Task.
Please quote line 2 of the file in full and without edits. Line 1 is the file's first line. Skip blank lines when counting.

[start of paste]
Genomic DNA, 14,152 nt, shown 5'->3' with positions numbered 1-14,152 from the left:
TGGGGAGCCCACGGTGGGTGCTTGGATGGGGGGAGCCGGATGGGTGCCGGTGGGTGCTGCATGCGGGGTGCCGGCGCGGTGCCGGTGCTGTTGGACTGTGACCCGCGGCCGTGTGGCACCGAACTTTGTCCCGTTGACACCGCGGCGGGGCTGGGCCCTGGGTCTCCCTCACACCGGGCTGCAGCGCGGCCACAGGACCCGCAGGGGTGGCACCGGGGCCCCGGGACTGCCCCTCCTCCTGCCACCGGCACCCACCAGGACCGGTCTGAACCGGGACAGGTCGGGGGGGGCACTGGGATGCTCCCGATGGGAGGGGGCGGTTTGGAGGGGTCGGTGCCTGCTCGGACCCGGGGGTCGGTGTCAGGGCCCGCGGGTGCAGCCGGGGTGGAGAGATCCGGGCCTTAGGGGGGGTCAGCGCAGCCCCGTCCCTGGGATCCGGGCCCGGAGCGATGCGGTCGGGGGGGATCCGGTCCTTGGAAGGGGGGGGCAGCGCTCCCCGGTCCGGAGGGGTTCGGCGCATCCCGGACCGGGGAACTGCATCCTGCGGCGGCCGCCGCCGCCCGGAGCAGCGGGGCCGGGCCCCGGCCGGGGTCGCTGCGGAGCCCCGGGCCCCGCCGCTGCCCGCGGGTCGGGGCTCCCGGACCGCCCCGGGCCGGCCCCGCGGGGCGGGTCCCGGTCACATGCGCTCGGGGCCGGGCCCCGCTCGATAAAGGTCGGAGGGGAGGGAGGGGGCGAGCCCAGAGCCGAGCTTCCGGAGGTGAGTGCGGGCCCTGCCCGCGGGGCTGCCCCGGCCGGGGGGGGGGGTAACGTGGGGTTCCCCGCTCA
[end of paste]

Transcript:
TGGGGAGCCCACGGTGGGTGCTTGGATGGGGGGAGCCGGATGGGTGCCGGTGGGTGCTGCATGCGGGGTGCCGGCGCGGTGCCGGTGCTGTTGGACTGTGACCCGCGGCCGTGTGGCACCGAACTTTGTCCCGTTGACACCGCGGCGGGGCTGGGCCCTGGGTCTCCCTCACACCGGGCTGCAGCGCGGCCACAGGACCCGCAGGGGTGGCACCGGGGCCCCGGGACTGCCCCTCCTCCTGCCACCGGCACCCACCAGGACCGGTCTGAACCGGGACAGGTCGGGGGGGGCACTGGGATGCTCCCGATGGGAGGGGGCGGTTTGGAGGGGTCGGTGCCTGCTCGGACCCGGGGGTCGGTGTCAGGGCCCGCGGGTGCAGCCGGGGTGGAGAGATCCGGGCCTTAGGGGGGGTCAGCGCAGCCCCGTCCCTGGGATCCGGGCCCGGAGCGATGCGGTCGGGGGGGATCCGGTCCTTGGAAGGGGGGGGCAGCGCTCCCCGGTCCGGAGGGGTTCGGCGCATCCCGGACCGGGGAACTGCATCCTGCGGCGGCCGCCGCCGCCCGGAGCAGCGGGGCCGGGCCCCGGCCGGGGTCGCTGCGGAGCCCCGGGCCCCGCCGCTGCCCGCGGGTCGGGGCTCCCGGACCGCCCCGGGCCGGCCCCGCGGGGCGGGTCCCGGTCACATGCGCTCGGGGCCGGGCCCCGCTCGATAAAGGTCGGAGGGGAGGGAGGGGGCGAGCCCAGAGCCGAGCTTCCGGAGGTGAGTGCGGGCCCTGCCCGCGGGGCTGCCCCGGCCGGGGGGGGGGGTAACGTGGGGTTCCCCGCTCA